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How Do We Measure Up?


picture of ruler

A family member called recently to ask my help in converting a measurement for some flooring they were getting ready to do. On the packaging the manufacturer had put the measurement in inches, rather than metric. That would have been helpful, had it not read 11.42 inches! Over the phone and through websites with conversion tables, we tried to figure out the closest fraction of an inch, rather than decimal of an inch. Crazy, huh?!

A reader sent me a picture of a sign that struck him funny in a grocery store:

picture of sign in grocery store

I wrote him back to say I wasn't able to read everything on the sign and so I wasn't sure what he was amused by. He wrote back to say that he found it amusing to say that they had 16 oz. pound cakes. If you live in a country that uses metric measurements, you might not get the humor in that (16 ounces = 1 pound).

Recently I came across a map of how Americans seem to view the world:

picture of world map

I also saw this map that shows how most of the world sees America:

picture of world map

With all of the preceding in mind, I remembered a classic iv that really should be part of my blog archives.

Useful Conversion Units:

2000 mockingbirds = two kilomockingbirds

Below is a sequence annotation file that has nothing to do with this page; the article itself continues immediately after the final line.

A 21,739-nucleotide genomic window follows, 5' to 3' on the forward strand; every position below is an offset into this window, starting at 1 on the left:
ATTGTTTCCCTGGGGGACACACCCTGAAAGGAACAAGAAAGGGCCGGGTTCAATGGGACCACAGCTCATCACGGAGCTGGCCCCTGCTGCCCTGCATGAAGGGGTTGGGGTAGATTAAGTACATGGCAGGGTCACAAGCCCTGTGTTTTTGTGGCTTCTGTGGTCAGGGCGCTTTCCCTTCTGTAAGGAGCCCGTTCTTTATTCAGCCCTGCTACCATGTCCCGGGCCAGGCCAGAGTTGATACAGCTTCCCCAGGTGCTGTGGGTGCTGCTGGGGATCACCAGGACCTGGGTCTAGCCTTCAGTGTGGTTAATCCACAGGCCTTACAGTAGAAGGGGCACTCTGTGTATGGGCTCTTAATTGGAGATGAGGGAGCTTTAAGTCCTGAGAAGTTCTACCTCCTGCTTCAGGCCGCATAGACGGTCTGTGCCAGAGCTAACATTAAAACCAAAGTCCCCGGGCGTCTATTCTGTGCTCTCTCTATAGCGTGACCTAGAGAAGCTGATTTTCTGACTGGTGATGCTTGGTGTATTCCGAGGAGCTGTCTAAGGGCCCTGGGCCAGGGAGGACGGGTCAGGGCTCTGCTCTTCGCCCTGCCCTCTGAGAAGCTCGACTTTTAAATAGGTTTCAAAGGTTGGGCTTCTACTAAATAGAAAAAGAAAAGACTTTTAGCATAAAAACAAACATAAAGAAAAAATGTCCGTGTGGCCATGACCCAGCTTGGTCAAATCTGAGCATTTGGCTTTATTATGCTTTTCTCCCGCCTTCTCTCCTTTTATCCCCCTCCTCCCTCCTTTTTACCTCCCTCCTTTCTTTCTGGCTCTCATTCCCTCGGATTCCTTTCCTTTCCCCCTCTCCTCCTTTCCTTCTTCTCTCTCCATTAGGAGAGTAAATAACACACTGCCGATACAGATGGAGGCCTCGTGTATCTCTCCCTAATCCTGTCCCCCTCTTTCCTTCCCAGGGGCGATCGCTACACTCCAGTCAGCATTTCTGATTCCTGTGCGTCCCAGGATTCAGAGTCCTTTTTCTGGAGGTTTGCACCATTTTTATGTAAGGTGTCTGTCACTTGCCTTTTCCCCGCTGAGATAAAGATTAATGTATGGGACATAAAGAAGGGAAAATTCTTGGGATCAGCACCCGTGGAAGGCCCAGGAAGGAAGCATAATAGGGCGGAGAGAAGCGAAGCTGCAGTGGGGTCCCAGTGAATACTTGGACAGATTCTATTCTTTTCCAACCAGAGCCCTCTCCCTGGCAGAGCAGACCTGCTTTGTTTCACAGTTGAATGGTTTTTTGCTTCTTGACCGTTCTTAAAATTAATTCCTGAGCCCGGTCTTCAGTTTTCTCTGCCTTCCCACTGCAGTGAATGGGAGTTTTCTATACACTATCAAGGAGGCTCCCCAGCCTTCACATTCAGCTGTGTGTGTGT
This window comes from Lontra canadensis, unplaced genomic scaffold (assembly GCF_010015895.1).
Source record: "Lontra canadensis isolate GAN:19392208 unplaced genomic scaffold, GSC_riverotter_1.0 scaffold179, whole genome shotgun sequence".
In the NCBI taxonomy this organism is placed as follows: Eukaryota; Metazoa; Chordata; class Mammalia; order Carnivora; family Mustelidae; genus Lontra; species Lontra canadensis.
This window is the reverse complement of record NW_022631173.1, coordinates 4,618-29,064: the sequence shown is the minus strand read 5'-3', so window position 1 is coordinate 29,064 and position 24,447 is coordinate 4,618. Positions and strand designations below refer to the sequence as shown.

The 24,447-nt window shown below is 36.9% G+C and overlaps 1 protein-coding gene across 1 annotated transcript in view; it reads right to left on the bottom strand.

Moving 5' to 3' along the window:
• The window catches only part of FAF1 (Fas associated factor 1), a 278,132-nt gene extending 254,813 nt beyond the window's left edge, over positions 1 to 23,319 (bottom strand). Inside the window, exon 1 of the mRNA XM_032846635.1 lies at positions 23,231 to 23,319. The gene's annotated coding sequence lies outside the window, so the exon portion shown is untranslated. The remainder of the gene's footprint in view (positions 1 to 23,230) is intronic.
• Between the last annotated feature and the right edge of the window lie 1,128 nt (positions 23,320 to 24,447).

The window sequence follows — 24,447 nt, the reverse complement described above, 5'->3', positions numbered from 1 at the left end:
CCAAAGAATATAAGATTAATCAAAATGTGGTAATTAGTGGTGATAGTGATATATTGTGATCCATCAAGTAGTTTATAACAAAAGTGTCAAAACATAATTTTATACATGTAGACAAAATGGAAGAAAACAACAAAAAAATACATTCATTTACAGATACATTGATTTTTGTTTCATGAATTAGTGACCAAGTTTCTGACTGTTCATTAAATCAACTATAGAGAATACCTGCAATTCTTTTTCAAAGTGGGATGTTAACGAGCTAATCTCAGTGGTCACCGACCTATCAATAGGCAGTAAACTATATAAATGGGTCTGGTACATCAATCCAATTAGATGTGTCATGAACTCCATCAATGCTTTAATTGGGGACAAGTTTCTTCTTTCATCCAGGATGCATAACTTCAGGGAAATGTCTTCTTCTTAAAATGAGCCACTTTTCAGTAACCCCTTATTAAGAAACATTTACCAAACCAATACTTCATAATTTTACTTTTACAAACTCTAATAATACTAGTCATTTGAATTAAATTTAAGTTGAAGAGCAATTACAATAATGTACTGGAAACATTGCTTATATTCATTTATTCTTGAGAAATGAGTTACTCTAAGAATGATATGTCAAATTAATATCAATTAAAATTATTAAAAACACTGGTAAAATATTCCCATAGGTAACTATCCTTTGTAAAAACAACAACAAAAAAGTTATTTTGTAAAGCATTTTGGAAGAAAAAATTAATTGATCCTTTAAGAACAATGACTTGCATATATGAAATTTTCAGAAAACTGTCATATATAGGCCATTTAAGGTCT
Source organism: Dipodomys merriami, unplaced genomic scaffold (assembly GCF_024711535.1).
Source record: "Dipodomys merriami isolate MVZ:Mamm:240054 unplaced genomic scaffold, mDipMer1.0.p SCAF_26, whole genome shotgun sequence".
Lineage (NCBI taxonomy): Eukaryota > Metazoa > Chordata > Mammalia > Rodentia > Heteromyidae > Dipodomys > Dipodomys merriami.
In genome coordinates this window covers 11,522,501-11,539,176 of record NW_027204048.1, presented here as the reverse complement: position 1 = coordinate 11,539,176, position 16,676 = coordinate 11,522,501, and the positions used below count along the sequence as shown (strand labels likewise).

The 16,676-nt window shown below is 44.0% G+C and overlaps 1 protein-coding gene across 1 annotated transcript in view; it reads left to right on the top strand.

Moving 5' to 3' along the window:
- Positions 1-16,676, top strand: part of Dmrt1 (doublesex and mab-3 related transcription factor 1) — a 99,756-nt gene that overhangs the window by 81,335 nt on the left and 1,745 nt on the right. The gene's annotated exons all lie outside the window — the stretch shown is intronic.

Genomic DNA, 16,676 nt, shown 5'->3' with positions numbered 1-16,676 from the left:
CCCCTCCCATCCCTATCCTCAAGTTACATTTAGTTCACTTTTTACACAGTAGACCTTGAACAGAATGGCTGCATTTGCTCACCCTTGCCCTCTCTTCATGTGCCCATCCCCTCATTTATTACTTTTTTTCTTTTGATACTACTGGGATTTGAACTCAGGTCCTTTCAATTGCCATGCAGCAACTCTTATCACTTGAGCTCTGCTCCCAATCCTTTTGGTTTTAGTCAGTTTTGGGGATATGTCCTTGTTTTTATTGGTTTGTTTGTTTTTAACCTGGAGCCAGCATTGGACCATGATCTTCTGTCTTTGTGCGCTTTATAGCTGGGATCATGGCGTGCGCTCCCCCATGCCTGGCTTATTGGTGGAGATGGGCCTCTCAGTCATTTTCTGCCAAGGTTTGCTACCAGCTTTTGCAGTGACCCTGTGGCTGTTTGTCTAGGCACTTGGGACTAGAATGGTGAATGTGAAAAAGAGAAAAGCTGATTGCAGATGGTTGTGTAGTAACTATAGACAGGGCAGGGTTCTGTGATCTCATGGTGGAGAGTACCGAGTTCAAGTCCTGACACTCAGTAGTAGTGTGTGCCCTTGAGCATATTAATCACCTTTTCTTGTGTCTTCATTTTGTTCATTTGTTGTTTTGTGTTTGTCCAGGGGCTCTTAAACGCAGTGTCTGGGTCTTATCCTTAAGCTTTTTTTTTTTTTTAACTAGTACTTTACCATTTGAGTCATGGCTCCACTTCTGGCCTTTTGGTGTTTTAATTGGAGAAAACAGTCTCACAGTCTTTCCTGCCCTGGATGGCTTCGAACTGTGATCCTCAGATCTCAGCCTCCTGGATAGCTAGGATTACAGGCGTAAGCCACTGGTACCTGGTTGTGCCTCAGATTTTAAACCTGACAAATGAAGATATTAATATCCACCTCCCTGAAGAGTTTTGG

Ratio of an igloo's circumference to its diameter = Eskimo Pi

2000 pounds of Chinese soup = Won ton
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Disturbing Headlines


picture of headline

After reading the title of this blog post, some may be asking how anyone can disturb a headline. Of course, it's the headlines that are disturbing us. Between natural disasters (earthquakes, snow storms, rock slides, etc.) and man-made disasters (you can supply your own...), many newspaper and magazine headlines are so disturbing right now that I thought I would try to cheer my readers up with some headlines that they could laugh about. The humor in some of the headlines below results from nouns being mistaken as verbs, and vice versa. In others it comes from misplaced modifiers or just unfortunate wordings.

Reagan Wins on Budget, But More Lies Ahead (With that being old news, something more up-to-date would be Obama Wins on Health Care, But More Lies Ahead)

Blind Woman Gets New Kidney from Dad She Hasn't Seen in Years

Fund Set Up for Beating Victim's Kin
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The Pringles Food Pyramid


picture of food pyramid

Many people are careful about what they eat, striving to eat a balanced diet each day. When my dear wife Becka used to teach nutrition, she covered the USDA's Food Pyramid with her students. If you click on the thumbnail picture of the food pyramid on the right, you can see a larger version of it. If you would like to read more about it, you can go to the official USDA site or to another site that has several optional food pyramids.

You may be wondering what all that has to do with Pringles. Let me explain. Our grandson Drew, who just turned 3 on March 9, loves Pringles. I've never been crazy about Pringles, especially if "real potato chips" were available. (My wife and I grew up on Ballreich potato chips in northwestern Ohio, and so we judge all other potato chips by them.)